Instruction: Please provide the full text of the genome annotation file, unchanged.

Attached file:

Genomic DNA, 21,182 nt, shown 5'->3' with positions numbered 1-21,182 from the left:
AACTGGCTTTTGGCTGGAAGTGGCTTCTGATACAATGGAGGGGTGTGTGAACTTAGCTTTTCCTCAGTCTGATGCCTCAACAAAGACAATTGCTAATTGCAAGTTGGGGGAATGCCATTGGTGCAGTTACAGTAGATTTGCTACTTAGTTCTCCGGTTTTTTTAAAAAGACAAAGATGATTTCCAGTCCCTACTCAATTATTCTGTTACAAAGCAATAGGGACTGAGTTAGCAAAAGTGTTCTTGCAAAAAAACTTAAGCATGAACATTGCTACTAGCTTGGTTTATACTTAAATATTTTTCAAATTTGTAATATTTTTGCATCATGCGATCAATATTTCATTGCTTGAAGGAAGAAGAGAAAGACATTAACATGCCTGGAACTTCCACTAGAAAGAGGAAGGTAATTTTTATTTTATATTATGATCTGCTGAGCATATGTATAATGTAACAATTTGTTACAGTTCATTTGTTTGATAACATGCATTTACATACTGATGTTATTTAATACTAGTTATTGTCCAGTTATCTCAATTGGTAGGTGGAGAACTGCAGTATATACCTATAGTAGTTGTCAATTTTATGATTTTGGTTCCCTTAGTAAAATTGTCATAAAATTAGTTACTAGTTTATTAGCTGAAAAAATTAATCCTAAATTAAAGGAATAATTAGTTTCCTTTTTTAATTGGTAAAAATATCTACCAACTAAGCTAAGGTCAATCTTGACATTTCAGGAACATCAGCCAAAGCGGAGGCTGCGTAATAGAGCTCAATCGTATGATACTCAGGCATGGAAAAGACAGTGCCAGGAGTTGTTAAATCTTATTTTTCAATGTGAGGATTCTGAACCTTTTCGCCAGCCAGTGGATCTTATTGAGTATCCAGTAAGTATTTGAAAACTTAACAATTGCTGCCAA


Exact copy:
Genomic DNA, 21,182 nt, shown 5'->3' with positions numbered 1-21,182 from the left:
AACTGGCTTTTGGCTGGAAGTGGCTTCTGATACAATGGAGGGGTGTGTGAACTTAGCTTTTCCTCAGTCTGATGCCTCAACAAAGACAATTGCTAATTGCAAGTTGGGGGAATGCCATTGGTGCAGTTACAGTAGATTTGCTACTTAGTTCTCCGGTTTTTTTAAAAAGACAAAGATGATTTCCAGTCCCTACTCAATTATTCTGTTACAAAGCAATAGGGACTGAGTTAGCAAAAGTGTTCTTGCAAAAAAACTTAAGCATGAACATTGCTACTAGCTTGGTTTATACTTAAATATTTTTCAAATTTGTAATATTTTTGCATCATGCGATCAATATTTCATTGCTTGAAGGAAGAAGAGAAAGACATTAACATGCCTGGAACTTCCACTAGAAAGAGGAAGGTAATTTTTATTTTATATTATGATCTGCTGAGCATATGTATAATGTAACAATTTGTTACAGTTCATTTGTTTGATAACATGCATTTACATACTGATGTTATTTAATACTAGTTATTGTCCAGTTATCTCAATTGGTAGGTGGAGAACTGCAGTATATACCTATAGTAGTTGTCAATTTTATGATTTTGGTTCCCTTAGTAAAATTGTCATAAAATTAGTTACTAGTTTATTAGCTGAAAAAATTAATCCTAAATTAAAGGAATAATTAGTTTCCTTTTTTAATTGGTAAAAATATCTACCAACTAAGCTAAGGTCAATCTTGACATTTCAGGAACATCAGCCAAAGCGGAGGCTGCGTAATAGAGCTCAATCGTATGATACTCAGGCATGGAAAAGACAGTGCCAGGAGTTGTTAAATCTTATTTTTCAATGTGAGGATTCTGAACCTTTTCGCCAGCCAGTGGATCTTATTGAGTATCCAGTAAGTATTTGAAAACTTAACAATTGCTGCCAA